People must recognize that they cannot make up for failing to regulate their numbers or to care for their land by conquest in war, or by migrating into another people’s territory without their consent.

While Marxism was nominally anti-nationalist, it most succeeded politically—such as in China, Vietnam, and Cuba, where Communist Parties still reign—by mobilizing nativism. Ironically, Marxists proved some of the most successful nationalists of the 20th century. Mao, Ho, and Castro were failures as economic leaders, but their political heirs remain in power because the founding tyrants drove out the foreign devils.

On the other hand, a lot of money can be made by importing foreigners, as Mark Zuckerberg’s vastly well-funded campaign for more immigration to drive down coder salaries has demonstrated.

Winners are successful at portraying themselves as deserving their property. The Bible, for example, goes to great lengths to honor Abraham. The reverence paid to him is seen as justifying his distant heirs’ possession of the Holy Land. Conversely, the wickedness of the Canaanites, as recounted in their enemy’s book, explains why they didn’t get to keep their possessions.

Not surprisingly, the individuals who dominate the means of communication today—such as Zuckerberg (net worth $70 billion); the Google guys, Sergey Brin ($43 billion) and Larry Page ($44 billion); Carlos Slim ($70 billion); Michael Bloomberg ($52 billion); and Jeff Bezos ($81 billion)—are seldom questioned in the media about the ethics of their monopolies.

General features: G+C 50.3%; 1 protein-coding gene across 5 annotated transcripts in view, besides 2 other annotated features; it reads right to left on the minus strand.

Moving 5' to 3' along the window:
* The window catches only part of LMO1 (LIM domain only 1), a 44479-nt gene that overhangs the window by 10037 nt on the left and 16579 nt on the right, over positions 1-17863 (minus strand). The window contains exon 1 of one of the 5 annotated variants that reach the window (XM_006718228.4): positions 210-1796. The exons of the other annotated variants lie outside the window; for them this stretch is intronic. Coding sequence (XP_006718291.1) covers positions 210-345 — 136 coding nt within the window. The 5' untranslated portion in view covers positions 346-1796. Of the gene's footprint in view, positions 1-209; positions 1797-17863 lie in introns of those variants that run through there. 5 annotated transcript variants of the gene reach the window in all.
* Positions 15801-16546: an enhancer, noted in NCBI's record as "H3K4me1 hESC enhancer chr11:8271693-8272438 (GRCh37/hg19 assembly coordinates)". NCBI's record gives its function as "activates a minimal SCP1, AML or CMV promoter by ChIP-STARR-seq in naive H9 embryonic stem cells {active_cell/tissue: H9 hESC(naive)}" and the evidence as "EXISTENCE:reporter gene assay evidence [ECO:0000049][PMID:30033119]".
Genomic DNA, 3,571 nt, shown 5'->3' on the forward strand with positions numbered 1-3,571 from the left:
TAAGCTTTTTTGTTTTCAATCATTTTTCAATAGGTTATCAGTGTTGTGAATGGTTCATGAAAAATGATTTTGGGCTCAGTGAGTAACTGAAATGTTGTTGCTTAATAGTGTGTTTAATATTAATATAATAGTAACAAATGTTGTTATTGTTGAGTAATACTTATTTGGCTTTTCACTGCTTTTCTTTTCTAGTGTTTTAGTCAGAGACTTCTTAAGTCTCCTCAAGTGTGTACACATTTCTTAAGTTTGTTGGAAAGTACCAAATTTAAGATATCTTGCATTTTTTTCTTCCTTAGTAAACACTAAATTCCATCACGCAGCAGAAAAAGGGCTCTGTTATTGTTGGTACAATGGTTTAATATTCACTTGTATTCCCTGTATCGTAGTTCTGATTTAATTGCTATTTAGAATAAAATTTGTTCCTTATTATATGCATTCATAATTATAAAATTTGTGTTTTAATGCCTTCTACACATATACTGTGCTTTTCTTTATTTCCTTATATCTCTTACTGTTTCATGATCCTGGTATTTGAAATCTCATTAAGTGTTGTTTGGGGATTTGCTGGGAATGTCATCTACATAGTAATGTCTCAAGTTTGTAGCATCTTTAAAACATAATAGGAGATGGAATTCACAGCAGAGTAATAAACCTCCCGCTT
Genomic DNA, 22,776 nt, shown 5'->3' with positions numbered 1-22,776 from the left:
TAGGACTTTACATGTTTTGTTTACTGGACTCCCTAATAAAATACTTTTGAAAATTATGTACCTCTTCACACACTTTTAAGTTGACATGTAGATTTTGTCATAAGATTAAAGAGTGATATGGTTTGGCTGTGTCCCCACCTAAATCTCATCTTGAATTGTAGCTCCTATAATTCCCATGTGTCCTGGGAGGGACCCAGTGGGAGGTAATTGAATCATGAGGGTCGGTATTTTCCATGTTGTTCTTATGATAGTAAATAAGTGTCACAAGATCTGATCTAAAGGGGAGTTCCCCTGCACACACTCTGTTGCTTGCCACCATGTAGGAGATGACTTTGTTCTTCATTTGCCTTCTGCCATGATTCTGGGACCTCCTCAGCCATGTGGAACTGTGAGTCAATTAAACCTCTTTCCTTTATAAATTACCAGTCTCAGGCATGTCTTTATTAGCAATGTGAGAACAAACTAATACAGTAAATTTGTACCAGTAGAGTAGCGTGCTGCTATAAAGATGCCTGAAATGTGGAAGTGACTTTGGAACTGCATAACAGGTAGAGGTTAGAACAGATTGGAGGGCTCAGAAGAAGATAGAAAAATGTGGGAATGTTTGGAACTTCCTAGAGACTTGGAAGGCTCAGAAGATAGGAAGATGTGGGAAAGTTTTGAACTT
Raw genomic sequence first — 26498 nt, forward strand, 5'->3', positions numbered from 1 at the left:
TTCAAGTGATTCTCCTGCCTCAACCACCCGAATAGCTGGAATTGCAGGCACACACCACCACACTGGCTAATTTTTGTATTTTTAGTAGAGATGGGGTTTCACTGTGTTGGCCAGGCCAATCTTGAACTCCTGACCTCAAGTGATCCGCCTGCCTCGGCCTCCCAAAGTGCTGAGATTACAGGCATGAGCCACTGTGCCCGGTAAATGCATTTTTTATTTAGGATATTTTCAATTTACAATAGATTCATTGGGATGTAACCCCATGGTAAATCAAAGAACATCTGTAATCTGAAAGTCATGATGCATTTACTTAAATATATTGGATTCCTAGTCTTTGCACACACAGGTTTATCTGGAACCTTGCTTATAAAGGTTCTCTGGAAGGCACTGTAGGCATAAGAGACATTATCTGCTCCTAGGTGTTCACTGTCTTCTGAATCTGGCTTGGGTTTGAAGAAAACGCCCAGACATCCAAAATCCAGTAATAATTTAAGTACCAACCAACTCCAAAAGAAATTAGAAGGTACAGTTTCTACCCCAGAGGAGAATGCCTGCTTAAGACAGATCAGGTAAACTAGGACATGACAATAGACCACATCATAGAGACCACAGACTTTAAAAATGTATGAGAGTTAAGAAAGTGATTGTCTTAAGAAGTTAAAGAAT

After all, they more or less own the media. Thus The New York Times (bailed out in 2009 by Mexican telecom monopolist Slim) over the weekend praised CEOs for speaking “truth to power.”

In America in 2017, the rich have the whip hand to punish average Americans in the notional name of the poor, domestic and global.

Silicon Valley monopolists are currently on the warpath against those who speak up for national solidarity. Those blessed with an abundance of private wealth are paying to demonize those whose main asset is their American nationality. Those with all the money in the world want to debauch the scarcity value of American citizenship in order to get even richer. And they don’t take kindly to dissent.

This jihad by the rich against the one group competent enough to even potentially offer them effective resistance takes weirdly symbolic forms. For example, the defender of the common man, Andrew Jackson, is being booted off the currency, while the paladin of the plutocrats, Alexander Hamilton, has been retconned into a woke Person of Color in the most expensive Broadway musical in history.

This is class war disguised as race war.

History may or may not end, but the rewriting of history will never be over.
 

SassyIrishLass

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It's an ignorant agenda perpetuated by ignorant people
 

EverCurious

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You play the same class war game blaming the rich for the violence. Trust me, we could care less what ya'll "at the bottom" of the money scale do because we can just leave any time we like. Ya'll fuck up America for us, we'll move out, no biggie for most of us because we can take everything we have, or just rebuild it all better anywhere else.

(Not saying we want to leave, I mean the reason we're in America to begin with is because of the freedom it offers, but if you take that away with liberal/socialist/communist policies well... it's not America anymore... kind of loses it's "appeal" when we could go elsewhere. Hell some of us can buy an island and make our own rules...)

And for the record, we're kind of a different spectrum from like the rich politicians and Hollywood folks - we don't rely on "public perception of our morals" for our wealth, we rely on the market or global business that isn't as harmed by American outrage - which frankly a lot of the world thinks is a bit redic...
 

tecoyah